Bitter Sometimes Better



Your mother was always trying to convince you that what tasted worst was actually best for you. According to new research from scientists at Duke Medical Center, University College London, and the German Institute of Human Nutrition, she was only half wrong.

The researchers examined one gene encoding a bitter-taste receptor in sixty human populations from all over the world and reconstructed the history of that gene. They say bitter-tasting plant toxins in the diets of early humans drove the evolution of a taste receptor better able to detect them. Such ability, they say, likely offered a survival advantage by protecting ancient people from poisonous fare.

The evidence of positive selection is interesting because it has generally been assumed that human behavioral habits that inactivate toxins in foods, such as soaking and cooking foods, would make such selection less essential to humans than other animals, according to senior author David Goldstein, director of the Duke Center for Population Genomics and Pharmacogenetics, a part of the Duke Institute for Genome Sciences & Policy.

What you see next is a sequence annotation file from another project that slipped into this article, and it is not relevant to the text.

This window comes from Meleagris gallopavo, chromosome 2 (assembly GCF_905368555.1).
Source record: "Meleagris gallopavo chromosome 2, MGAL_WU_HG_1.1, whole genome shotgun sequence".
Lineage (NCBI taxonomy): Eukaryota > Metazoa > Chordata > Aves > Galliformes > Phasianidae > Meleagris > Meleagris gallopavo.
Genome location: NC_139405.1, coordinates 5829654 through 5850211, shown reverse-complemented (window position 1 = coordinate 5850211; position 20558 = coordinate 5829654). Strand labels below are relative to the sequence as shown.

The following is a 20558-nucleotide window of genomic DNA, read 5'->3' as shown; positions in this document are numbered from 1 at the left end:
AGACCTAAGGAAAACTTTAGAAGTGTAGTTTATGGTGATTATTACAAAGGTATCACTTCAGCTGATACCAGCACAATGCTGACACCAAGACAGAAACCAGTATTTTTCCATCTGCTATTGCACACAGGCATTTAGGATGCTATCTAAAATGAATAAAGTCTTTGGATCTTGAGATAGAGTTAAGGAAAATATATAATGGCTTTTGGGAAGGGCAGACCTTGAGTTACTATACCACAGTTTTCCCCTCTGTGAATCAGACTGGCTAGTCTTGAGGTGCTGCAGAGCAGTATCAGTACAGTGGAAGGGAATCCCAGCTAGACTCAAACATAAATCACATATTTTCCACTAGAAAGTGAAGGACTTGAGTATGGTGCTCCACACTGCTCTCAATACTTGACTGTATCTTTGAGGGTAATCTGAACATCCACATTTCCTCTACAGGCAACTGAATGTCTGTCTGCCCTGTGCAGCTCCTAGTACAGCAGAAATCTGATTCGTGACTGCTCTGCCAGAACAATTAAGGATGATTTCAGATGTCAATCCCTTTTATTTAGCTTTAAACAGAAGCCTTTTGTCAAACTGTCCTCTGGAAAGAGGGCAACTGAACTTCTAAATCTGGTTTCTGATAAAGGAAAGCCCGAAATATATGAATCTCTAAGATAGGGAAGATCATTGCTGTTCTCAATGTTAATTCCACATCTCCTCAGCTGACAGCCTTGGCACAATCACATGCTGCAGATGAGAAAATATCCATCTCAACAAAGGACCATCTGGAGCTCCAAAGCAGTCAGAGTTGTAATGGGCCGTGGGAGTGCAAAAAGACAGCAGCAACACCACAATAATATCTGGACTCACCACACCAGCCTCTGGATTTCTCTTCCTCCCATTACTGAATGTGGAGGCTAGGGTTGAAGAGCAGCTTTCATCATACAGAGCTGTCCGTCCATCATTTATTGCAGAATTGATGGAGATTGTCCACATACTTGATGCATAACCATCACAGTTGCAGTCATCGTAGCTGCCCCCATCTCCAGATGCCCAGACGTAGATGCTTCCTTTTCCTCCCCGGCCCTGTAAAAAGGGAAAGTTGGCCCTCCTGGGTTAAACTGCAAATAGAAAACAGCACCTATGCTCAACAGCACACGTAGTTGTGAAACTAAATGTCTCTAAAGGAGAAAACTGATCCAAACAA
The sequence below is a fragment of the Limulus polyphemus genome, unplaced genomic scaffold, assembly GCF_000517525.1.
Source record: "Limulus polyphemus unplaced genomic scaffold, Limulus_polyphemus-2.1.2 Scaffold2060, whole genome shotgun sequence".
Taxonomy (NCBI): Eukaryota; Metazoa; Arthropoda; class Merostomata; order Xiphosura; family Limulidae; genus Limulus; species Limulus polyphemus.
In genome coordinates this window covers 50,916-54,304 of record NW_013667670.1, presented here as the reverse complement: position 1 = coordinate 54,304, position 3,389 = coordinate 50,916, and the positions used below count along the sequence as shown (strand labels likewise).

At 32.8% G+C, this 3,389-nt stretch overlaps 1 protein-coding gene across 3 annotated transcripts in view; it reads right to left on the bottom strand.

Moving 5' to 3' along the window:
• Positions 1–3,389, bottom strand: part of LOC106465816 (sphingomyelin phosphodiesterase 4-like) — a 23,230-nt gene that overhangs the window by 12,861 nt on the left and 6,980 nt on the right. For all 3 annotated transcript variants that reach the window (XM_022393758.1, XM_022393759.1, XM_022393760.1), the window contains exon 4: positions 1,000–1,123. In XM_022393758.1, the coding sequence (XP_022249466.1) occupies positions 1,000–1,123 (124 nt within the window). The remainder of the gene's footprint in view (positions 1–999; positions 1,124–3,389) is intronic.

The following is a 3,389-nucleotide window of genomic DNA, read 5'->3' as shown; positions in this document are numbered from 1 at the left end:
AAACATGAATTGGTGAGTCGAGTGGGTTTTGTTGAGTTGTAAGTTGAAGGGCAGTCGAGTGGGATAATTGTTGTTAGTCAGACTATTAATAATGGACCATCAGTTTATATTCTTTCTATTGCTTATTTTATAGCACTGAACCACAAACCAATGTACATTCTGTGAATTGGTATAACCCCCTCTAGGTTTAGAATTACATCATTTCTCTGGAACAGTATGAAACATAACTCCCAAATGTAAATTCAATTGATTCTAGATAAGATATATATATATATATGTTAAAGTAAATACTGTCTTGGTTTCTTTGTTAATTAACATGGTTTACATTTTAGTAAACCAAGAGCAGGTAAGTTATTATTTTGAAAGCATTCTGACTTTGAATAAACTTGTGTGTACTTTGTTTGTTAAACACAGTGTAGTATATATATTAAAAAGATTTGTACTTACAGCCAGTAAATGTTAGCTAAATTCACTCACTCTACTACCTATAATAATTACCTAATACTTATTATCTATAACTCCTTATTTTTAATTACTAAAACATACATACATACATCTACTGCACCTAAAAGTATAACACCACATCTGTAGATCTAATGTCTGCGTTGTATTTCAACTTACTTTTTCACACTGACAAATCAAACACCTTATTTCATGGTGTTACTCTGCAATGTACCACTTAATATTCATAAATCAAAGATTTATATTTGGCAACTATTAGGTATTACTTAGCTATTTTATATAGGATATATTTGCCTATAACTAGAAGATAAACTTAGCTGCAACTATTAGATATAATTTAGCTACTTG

While avoidance of bitter foods may have constituted good health policy in the old days, the researchers say, today, the same sensory sensitivity may have adverse consequences for human health by causing an aversion to certain bitter-tasting nutrients, some of which might lower the risk of cancer and heart disease.

"Bitter compounds are a heterogeneous class, some of which are toxic and some of which lower the risk of cancer and heart disease," says lead author Nicole Soranzo of UCL. "Owing to their bitter taste, these compounds are routinely removed by the food industry and represent a key limitation in increasing the nutrient content of plant foods."

The findings were published in the July 26 issue of Current Biology.

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